What’s in a name?
As Shakespeare noted, a rose by any other name would smell as sweet, but a ranch by some other names might prove disqualifying for the Republican presidential nomination, especially if no one is quite sure when you painted over the rock that contained the N-word.
(I may be paraphrasing slightly.)
“Words have meaning,” as Mitt Romney somewhat less eloquently put it.
And this is one of the most heavily freighted words there is. For years, Rick Perry’s family leased a Texas ranch where a giant rock at the entry proclaimed the name “Niggerhead.” He claims his father painted over it in the 1980s.
Herman Cain has already lambasted Perry for being “insensitive.”
But is this really such a big deal? What family hasn’t, at some point, leased a ranch with a wildly offensive name? I Mistrust Gingers Farm was where I spent most of the happiest moments of my childhood. I remember many a delightful day on Slut Point, just to the west of I Wouldn’t Vote For A Mormon River and I Don’t Know The Correct Term For Referring To Midgets Landing, across from Hidden Valley Ranch, which is somewhat dirty if you think about it too hard.
I’m sure this will be an insuperable obstacle if any of my kids hope to enter politics. Especially if my excuses are as good as the excuses the Perry clan has come up with, in which case I expect to say things like — “It’s named for a geological formation. This geological formation just happens to look like an untrustworthy ginger sneaking off with all my goods.”
The difficulty is that our landscape, like our literature, is still littered with these bombshells. That’s where the word got its power — it was embedded for years in everything, its vile tendrils extending even to the speech of what might otherwise have been termed civilized people. It is not so easy to uproot. From Huckleberry Finn, from which one publisher tried to remove the N-Word, sparking a debate shot round the Internet, to offensive team names (Redskins?) and bits of landscape — the Post article on the subject pointed out that Lady Bird Johnson had to campaign to rename a similarly offensive mountain “Colored Mountain” in 1968 — walking through some parts of the country means bouncing from landmine to landmine.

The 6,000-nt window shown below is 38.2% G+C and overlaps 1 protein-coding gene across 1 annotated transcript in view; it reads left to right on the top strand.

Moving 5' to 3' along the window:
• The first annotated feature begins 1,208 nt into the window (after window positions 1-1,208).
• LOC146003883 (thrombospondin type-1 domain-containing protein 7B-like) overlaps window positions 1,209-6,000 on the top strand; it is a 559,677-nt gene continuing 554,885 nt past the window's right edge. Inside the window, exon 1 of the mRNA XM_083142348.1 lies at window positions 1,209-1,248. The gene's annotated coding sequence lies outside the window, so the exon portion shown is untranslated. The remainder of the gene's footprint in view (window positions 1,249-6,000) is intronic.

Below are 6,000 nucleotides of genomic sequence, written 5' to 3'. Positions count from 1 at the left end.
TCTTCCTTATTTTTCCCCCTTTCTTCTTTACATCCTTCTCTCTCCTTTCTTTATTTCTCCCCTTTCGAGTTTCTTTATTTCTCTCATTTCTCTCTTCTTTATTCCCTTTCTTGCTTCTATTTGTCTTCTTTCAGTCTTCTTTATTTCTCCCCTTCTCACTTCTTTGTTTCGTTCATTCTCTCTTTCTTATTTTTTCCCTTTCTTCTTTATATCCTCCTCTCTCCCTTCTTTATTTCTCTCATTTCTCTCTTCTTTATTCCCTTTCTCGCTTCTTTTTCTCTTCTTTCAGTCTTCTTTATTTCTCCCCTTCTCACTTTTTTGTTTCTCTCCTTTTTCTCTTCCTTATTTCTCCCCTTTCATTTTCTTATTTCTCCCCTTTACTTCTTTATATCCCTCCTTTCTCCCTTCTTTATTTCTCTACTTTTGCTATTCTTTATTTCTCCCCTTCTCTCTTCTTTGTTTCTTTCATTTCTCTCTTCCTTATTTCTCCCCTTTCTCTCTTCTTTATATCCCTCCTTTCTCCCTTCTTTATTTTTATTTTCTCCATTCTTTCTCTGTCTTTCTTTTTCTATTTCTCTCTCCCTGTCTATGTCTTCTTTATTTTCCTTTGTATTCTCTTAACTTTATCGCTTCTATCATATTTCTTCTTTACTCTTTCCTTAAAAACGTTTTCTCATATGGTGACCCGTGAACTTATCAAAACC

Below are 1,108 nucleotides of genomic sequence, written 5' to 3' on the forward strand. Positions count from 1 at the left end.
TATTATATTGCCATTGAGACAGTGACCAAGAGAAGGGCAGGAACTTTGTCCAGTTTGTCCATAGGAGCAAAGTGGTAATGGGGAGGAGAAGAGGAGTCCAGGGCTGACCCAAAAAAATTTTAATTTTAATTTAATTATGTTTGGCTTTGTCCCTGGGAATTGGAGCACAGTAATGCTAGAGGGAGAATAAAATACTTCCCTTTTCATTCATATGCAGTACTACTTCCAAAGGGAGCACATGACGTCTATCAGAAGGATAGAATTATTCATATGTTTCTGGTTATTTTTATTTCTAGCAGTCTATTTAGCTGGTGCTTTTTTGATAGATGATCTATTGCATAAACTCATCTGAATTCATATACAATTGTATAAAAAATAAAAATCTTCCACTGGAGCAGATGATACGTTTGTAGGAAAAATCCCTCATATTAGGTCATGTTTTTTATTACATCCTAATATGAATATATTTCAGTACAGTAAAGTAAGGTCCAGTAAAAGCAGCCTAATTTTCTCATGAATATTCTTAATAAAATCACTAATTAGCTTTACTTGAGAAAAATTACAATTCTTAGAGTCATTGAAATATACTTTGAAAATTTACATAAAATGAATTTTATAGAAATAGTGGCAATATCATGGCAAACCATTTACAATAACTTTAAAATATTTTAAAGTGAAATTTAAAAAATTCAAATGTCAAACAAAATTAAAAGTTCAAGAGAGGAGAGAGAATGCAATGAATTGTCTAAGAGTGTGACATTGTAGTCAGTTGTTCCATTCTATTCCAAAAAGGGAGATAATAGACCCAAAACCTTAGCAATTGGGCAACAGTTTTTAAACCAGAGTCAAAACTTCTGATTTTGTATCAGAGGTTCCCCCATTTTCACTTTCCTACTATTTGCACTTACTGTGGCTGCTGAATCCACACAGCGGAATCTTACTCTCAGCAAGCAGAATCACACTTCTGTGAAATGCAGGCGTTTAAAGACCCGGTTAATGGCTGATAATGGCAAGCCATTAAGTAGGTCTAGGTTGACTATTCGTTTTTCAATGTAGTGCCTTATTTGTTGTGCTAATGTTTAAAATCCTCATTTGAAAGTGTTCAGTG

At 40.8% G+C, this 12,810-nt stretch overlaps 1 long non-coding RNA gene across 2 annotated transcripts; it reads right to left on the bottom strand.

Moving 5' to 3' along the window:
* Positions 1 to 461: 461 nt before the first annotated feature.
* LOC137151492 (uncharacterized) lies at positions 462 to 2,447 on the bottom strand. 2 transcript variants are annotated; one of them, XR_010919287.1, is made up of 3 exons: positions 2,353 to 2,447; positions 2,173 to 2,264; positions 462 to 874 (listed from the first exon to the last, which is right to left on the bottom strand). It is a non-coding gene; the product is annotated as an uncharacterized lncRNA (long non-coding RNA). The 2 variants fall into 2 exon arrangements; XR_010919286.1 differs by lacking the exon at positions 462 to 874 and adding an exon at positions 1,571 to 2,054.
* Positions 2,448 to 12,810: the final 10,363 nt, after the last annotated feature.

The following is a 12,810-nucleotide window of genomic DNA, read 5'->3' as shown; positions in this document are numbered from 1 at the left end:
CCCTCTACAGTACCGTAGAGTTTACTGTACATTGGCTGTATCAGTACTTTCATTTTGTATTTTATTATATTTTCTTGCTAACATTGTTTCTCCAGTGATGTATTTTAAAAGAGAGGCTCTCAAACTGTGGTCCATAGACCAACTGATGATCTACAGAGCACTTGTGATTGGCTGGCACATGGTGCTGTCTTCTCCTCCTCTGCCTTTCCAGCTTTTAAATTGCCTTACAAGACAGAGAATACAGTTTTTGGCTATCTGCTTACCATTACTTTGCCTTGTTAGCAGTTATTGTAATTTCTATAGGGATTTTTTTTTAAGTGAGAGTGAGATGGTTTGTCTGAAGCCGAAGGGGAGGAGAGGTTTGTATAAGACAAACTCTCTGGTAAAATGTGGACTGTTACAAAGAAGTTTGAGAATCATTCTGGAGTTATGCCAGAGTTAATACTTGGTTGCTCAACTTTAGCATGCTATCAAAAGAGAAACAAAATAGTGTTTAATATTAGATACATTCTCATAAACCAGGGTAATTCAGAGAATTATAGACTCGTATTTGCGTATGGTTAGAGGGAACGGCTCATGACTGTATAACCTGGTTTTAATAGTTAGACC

But there is a difference. I defended keeping the word in Twain’s work. Huckleberry Finn was from a different time, and the word in its pages retains its horrifying power — with all the context. This was casual, a word stripped of context. “It’s just a name,” Haskell County Judge David Davis told the Post. “It’s just what it was called. There was no significance other than as a hunting deal.”
That is the really damning part of this story. Perry has made a virtue of the obscurity of his upbringing. Paint Creek! Tenth in his class — of thirteen, as he told Liberty University! But — perhaps it isn’t. Yes, the Air Force expanded his horizons. But spend your formative years in a time capsule, where no one thinks until after 1980 to take the n-word down from a 5 foot by 3 foot sign and — that’s not disqualifying, sure, but it’s not a credential Perry should embrace, especially after all his efforts to show that he’s farther along on the evolutionary scale than people have so far believed have not been panning out.
The fact that the ranch once had the name is no reflection on Perry; go back far enough, and what spot didn’t have an offensive name? Just look at the Grand Tetons. The fact that the name stayed there until the 80s, though, is. And if Perry’s story that his father painted over it sometime in the 80s — still too late, for many — turns out to be false, it’ll be a giant scandal.
Whitewashing only goes so far.
Whether or not it was painted over, Rick Perry grew up in a part of the country where people were less worried about the word than about the fact that being seen with the word might cause political problems for Rick down the line.
“It’s just what it was called. There was no significance.”
That’s the significance.